Interview with Benjamin Purkiss, Founder of Ben Purkiss Design, Canada

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Benjamin Purkiss

Benjamin believes that creativity is about letting your thoughts and visions turn into something tangible.

Interview with the 2021 MUSE Creative Awards Winner - Benjamin Purkiss

1Please give us a brief bio of yourself and your creative background.

My name is Ben Purkiss and I'm a freelance designer with over 15 years experience. I've designed for some of Canada's top businesses, CEOs and politicians, which has been one of the most rewarding experiences of my life. When I got my start working for Canada's Prime Minister, it instilled a work ethic which has yet to be matched by any company. It allowed me to take that knowledge and experience into the private sector, with a focus on speed, details and deadlines set by myself or the client.

It's not just about making something 'fun' or cool to experience, it was also about creating something for a REASON. Why did you put that random box in the corner, or use that specific image. All that to say, I'm looking forward to what the next 15 years will bring!

2What made you become/why did you choose to become a creative?

I always had a passion for art. It initially started with graffiti and very detailed fantasy type of sketching. Something about both of those allowed me to get lost in my sketchbook for hours on end. I could live through the art I created and was immensely proud of what I made. After a brief stint doing 2D and 3D animation, I found my passion within graphic design and haven't looked back. I once again get lost in design - it allows my true being to come forward - creativity.

3Tell us more about your business/company, job profile, and what you do.

My company is Ben Purkiss Design Inc (original, I know). I specialize in all things design - websites, social media, digital, print etc. Basically whatever my clientele needs me to create for them. For example, in any given week I will: edit videos, create dozens of social media graphics, build a website, design a brochure. I wouldn't say I have 1 specialty - that would just narrow my company growth.

I work in all sorts of industries, which is what makes my job fun and unique. From Canada's energy sector, to agriculture, to politics and the music industry - I happily do it all and will continue to grow and expand in new uncharted territories.

4What does “creativity” mean to you?

Creativity is letting your thoughts and visions turn into something tangible. It doesn't have to be for a client, but it's for yourself too. Creativity is allowing yourself to try something new, to go down a rabbit hole of design and come out the other side. Creativity is painful, depressing, frustrating, yet the most rewarding thing you can have. There is no right or wrong, there's only yourself and your creativity.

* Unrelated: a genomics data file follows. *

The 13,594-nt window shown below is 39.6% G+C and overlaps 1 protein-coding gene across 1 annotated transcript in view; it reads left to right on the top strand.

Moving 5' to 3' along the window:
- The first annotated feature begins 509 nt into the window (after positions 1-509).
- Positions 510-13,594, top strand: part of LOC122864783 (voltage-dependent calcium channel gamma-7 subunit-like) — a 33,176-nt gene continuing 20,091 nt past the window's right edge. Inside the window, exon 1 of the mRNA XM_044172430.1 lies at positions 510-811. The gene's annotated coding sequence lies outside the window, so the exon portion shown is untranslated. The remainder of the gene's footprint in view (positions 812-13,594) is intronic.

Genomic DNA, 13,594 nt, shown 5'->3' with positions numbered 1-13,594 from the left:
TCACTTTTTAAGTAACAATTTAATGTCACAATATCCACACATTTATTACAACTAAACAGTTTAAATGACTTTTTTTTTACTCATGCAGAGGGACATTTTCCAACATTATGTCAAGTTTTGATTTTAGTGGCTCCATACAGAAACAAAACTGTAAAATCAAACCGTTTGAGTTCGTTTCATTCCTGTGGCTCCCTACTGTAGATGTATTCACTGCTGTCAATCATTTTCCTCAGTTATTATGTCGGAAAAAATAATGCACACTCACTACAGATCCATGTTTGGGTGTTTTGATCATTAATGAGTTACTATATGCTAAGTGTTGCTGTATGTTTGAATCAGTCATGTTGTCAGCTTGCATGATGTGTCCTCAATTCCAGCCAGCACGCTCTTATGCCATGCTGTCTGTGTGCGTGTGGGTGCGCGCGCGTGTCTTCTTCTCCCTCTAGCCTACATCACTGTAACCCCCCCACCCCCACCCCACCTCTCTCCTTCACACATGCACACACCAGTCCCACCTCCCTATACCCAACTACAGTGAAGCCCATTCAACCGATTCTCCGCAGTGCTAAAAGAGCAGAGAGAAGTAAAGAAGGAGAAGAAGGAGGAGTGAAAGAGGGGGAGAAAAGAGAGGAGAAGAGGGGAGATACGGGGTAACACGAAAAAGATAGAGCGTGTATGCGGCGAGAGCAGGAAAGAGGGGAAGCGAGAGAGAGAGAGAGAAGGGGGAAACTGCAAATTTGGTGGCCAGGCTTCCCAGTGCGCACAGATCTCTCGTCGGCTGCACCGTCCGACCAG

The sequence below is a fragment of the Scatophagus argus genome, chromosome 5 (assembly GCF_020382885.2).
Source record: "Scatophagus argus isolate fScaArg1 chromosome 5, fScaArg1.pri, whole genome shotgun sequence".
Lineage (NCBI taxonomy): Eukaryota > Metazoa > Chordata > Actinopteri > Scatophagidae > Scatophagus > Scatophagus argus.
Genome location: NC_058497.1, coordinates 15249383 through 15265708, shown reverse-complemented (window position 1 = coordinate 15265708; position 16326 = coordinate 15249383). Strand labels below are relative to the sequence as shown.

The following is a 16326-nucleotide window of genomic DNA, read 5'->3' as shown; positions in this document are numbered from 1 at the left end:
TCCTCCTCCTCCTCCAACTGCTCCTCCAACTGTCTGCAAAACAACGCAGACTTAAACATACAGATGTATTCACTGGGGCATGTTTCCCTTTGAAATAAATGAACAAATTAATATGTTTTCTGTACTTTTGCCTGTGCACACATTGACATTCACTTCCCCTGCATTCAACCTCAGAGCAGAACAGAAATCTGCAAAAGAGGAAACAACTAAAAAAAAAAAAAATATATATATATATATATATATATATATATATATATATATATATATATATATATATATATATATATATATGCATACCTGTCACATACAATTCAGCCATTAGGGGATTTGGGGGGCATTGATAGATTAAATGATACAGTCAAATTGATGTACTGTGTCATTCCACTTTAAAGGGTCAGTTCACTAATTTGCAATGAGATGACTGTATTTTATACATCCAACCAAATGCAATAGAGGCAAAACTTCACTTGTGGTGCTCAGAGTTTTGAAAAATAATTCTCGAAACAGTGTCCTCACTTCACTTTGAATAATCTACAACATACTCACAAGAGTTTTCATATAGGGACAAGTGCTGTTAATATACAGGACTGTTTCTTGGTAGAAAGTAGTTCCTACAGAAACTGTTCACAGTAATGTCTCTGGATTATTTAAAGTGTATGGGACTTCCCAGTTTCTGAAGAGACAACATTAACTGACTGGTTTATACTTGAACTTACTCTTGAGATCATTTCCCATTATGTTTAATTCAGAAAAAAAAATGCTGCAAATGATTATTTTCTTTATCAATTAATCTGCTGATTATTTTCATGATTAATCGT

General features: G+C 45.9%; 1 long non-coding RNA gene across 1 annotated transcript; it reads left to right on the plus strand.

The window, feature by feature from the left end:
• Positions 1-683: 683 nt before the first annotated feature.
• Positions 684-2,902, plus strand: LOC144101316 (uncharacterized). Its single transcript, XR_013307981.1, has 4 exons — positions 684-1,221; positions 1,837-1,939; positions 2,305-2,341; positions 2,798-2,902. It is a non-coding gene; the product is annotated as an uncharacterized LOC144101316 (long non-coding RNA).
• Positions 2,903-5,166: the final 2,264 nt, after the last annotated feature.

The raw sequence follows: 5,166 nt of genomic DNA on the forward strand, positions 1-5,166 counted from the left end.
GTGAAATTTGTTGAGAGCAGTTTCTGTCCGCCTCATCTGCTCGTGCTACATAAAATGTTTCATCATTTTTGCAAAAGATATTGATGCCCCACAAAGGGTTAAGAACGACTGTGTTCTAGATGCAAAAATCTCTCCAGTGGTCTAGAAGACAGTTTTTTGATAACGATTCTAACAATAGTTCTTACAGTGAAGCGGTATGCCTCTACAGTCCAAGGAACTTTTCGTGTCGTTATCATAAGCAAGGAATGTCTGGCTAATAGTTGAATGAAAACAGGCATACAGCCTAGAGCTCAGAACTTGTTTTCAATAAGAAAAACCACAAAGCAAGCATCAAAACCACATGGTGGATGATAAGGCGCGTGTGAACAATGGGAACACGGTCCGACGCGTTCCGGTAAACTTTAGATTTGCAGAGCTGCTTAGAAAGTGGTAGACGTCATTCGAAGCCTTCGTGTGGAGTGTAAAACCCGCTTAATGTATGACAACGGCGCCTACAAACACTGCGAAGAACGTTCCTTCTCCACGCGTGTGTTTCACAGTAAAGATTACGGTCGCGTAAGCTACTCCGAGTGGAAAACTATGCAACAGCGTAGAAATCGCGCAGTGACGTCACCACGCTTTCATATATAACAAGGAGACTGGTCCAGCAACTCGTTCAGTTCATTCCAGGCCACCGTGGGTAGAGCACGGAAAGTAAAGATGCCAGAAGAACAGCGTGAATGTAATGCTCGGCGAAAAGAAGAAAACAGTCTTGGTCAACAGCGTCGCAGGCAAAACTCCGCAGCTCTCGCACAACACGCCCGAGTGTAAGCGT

5To you, what makes a “creative” idea and/or design?

Honestly that's an impossible question to answer. What is creative to me isn't necessarily creative to you. So there cannot be an all-encompassing answer. To me personally, however, it's creating something unique. For example, say you have to make 20 Instagram graphics based off a template. The template is the creative idea and the remaining 19 images are not. They're just duplicates of the original, that's not creative, that's copying. A creative idea should be unique and different from what you've done in the past.

6Tell us about your creative and/or design process.

I think that meme floating around sums it up best:

1. Get the project

2. Spend 80% of the time coming up with garbage ideas and hating being a designer

3. Contemplate quitting the profession altogether because you tell yourself you're never good enough

4. Come up with the final idea you're incredibly proud of and forget about the previous thoughts.

5. Repeat

7What's your favorite part of the creative process and why?

The best part is sitting down with my Logo Modernism book by Jens Müller and R. Roger Remington or just browsing through new and exciting Behance projects. There's so much inspiration out there, it's just a matter of finding what you like looking at to get it. That 'research' phase is a healthy mental break from software. I can curl up in a corner somewhere, or lay on a couch and just read.

8Describe your creative style and its main characteristics.

For me, it's all about simplicity. There's not too many reasons why a design should be full of clutter, so why add elements that don't have a meaning? I like to be clear and concise when I create a design. I love everything modern - architecture, furniture, technology - so I try to add this into my designs in some way. This could be by using particular font, or button styling, or colours and shapes.

9Do you think your country and its cultural heritage has an impact on your creativity process?

Not really. I'm a VERY proud Canadian, but I don't really see how my mixed heritage of Irish and Scottish plays into what I design. At least not right now. Maybe down the line I'll feel that inspiration, but for now I'll design by pulling from all heritages if it calls for it, I pull from what spools that creativity, not based on a particular background.

10Congratulations! As the winner of the 2021 MUSE Creative Awards, what does it mean to you and your company and team to receive this award distinction?

It's really massive. This is my 3rd MUSE award and every one brings a smile to my face. It's a reaffirmation that I'm not a terrible designer (we all tell ourselves how much we suck once in a while). It's proof to those people who didn't trust in my abilities that they made a mistake. It's a milestone and something I'm very proud of.

11Can you explain a bit about the winning work you entered into the 2021 MUSE Creative Awards, and why you chose to enter this project?